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Joe Swanberg Interview

by Pete Wassell


IAFT correspondent Pete Wassell recently had a chance to catch up with Writer/Director/Actor Joe Swanberg, who’s directed 16 films, a TV series and a short film in the last 8 years.

Joe and I talked about the benefits of film school, the direction of the Mumblecore cinema movement, and his own plans for the future. Mr. Swanberg is considered one of the pioneers of the Mumblecore Cinema movement, along with Mark and Jay Duplass, Andrew Bujalski, Lynn Shelton, and Aaron Katz. Based in Chicago, Mr. Swanberg makes small, dialogue heavy films that center around the post-college experience of 20-somethings in the city and their interweaving relationships, but he’s recently branched out into hard genre by directing a segment for 2012’s Sundance darling V/H/S. He most recently wrapped production on his new film Drinking Buddies, due out later this year.

PW: Where did you go to school? Did you find your experience to be fulfilling? Would you recommend film school to teenagers looking to become filmmakers?

JS: I went to school at Southern Illinois University. It was a very rewarding experience for me. I was exposed to films I wouldn’t have seen otherwise and encouraged to be an independent thinker and artist. The major benefit I see to film school is the ability to spend several years in the company of other filmmakers your own age and skill level. It’s nice to be surrounded by other people who are passionate about the same things you are and who can challenge you and inspire you to make things.

PW: You act in many of your own films, and often times open yourself up emotionally and physically. Do you ever regret putting yourself out there like that?

JS: I think it’s important for artists to put themselves out there and make themselves vulnerable. Risking humiliation and ridicule is one of the challenges that artists face, and it’s worth facing head on.

PW: Do you feel the films you make are becoming more commercial? I don’t mean that in a bad way, I just feel like the dialogue and improvisational heavy films that you make are becoming more fashionable with the emergence of films like Jeff Who Lives at Home and Safety Not Guaranteed.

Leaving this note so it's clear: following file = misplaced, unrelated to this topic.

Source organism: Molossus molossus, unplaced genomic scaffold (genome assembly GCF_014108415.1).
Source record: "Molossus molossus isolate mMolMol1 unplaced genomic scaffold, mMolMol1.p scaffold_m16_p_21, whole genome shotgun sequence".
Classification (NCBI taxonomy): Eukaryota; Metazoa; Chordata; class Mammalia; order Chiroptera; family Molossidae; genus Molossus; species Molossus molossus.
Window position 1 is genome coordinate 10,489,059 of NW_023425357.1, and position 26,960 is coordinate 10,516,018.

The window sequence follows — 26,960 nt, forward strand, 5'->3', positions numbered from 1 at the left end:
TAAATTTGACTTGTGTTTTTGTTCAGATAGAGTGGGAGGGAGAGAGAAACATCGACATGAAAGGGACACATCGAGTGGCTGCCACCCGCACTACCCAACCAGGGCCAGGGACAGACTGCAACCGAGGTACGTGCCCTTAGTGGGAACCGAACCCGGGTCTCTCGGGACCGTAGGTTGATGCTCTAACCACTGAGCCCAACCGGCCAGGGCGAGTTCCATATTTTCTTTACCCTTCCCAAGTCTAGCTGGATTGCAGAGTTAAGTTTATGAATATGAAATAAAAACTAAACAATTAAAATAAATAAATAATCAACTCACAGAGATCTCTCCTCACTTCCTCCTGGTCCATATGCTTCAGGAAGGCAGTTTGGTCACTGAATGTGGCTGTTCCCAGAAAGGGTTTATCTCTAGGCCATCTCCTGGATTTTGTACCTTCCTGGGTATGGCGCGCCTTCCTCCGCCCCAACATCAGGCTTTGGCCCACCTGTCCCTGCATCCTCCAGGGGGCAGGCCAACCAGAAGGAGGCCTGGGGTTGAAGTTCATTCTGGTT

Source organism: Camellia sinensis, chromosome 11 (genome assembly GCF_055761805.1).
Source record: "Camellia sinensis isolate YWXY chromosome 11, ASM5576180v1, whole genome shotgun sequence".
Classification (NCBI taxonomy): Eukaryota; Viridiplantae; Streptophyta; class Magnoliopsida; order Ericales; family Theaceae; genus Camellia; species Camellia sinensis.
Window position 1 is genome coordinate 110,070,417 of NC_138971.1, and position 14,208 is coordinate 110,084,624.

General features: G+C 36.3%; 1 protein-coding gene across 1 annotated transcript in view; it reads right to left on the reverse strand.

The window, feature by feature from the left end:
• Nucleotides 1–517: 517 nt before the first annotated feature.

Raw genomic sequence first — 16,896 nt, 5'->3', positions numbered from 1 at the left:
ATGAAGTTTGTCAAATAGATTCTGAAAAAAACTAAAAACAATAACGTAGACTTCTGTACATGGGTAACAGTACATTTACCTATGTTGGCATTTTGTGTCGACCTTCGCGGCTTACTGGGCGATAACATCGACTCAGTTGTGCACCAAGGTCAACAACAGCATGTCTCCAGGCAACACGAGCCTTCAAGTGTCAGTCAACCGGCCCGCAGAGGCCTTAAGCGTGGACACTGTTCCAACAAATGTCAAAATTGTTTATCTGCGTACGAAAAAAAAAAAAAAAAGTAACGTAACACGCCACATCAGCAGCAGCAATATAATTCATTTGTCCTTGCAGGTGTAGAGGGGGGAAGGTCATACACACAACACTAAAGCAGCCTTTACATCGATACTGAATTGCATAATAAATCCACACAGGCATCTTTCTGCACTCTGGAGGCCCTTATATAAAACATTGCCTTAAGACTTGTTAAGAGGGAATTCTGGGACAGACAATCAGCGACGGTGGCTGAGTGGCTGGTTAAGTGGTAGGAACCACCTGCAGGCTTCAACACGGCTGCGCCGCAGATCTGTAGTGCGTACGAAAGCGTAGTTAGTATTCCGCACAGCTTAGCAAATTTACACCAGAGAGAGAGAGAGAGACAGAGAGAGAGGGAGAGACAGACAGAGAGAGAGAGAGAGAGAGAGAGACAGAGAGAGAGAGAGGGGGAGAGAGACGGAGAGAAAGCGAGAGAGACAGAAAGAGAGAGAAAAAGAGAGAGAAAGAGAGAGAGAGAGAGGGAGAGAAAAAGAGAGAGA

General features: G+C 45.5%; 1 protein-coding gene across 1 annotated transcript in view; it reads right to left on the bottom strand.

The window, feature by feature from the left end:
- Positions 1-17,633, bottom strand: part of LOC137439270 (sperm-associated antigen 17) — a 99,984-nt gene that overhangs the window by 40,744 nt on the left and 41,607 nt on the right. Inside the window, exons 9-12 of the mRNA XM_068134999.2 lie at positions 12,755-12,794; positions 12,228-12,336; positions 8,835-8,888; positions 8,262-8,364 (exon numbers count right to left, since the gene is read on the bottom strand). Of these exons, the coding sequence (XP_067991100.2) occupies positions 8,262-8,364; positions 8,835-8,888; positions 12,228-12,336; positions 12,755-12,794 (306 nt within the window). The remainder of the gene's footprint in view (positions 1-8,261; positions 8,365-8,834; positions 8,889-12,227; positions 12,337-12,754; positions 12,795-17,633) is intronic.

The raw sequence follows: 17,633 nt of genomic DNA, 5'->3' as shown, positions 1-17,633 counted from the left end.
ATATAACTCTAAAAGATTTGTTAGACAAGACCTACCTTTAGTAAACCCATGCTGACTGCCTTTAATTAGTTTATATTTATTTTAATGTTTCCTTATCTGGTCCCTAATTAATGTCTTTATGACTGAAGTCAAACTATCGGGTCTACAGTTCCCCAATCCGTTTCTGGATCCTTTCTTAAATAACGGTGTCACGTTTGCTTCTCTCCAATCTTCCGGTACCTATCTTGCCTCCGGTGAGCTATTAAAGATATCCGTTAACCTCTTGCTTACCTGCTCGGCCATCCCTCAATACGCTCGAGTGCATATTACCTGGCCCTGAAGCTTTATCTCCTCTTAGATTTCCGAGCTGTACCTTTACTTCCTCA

JS: Yes, the style of the early Mumblecore films has certainly seeped into the mainstream, or become mainstream. This is a natural evolution. We did something that excited people and felt different. But now that it doesn’t feel as exciting or different, I’m inspired to do new things.

PW: Do you feel your films, and the Mumblecore movement, are growing up? Your early films, Kissing on the Mouth, Hannah Takes the Stairs, and the series Young American Bodies, all center around recent college grads, 20-somethings and their intersecting relationships. But your more recent work like Autoerotic, Caitlin Plays Herself, and V/H/S have taken on a more political, risqué tone (though I find all of your films to be refreshingly adult) as well as more hard genre with V/H/S. Do these shifts in content and tone mirror your own maturation as an artist, and the fact that you’re not in your 20’s anymore, or do you feel you’re just looking to branch out creatively?

JS: It’s a little of both. I’m certainly a different person than I was at 25, but I’m also actively trying to push myself to try new things and avoid repetition. Some things, like the subject matter of my films, might remain fairly consistent, but there are a lot of ways to explore that subject matter and I’m trying to poke and prod at it from different angles and vantage points.

PW: Your newest film, Drinking Buddies, has a pretty stellar cast with Anna Kendrick, Olivia Wilde, Jake Johnson, and Ron Livingston. What was it like making a film with a cast of actors that have all had some pretty big roles come their way recently?

JS: I had a great time with the cast of Drinking Buddies. It was the first time that I didn’t know most of my cast personally, so we had to get to know each other quickly and develop a level of trust so that we could communicate well and make something we were proud of. I love all of these actors and I hope I get to make more films with them. They’re very smart and fun to work with.

PW: Do you like the idea of bigger budgets and more notoriety?

JS: I found the bigger budget to be freeing. I could dream bigger. It was fun. I’d like to do it again.

PW: You made 6 movies in 2011, and 3 in 2012. Do you ever find yourself getting bored, or worn out? What do you do in between projects?

JS: Yes, certainly I get worn out sometimes. I typically don’t have much time between projects. I’m usually working on more than one at a time. But there is plenty of “real life” that is happening while I’m working, and I try to step away from the films every once in a while to focus on other things. I read a lot of books and I brew beer. Those are ways that I relax and take my mind off of the films. I also spend a lot of time with my wife and my son.

PW: Lastly, where do you see yourself and the style in 20 years? Will you still be making small, personal films or would you take Die Hard 8 if they offered it? And I honestly don’t mean to rag on Die Hard or big genre films, I love them, I just wonder what your Avengers would look like.

JS: If Die Hard 8 allowed me to work with people I was excited to collaborate with, then I would certainly do it. I base my film decisions almost exclusively around who I will be collaborating with. There are a lot of great actors in Hollywood who I would love to work with. But I think it’s safe to say I will always be making small personal films, no matter what else I’m doing.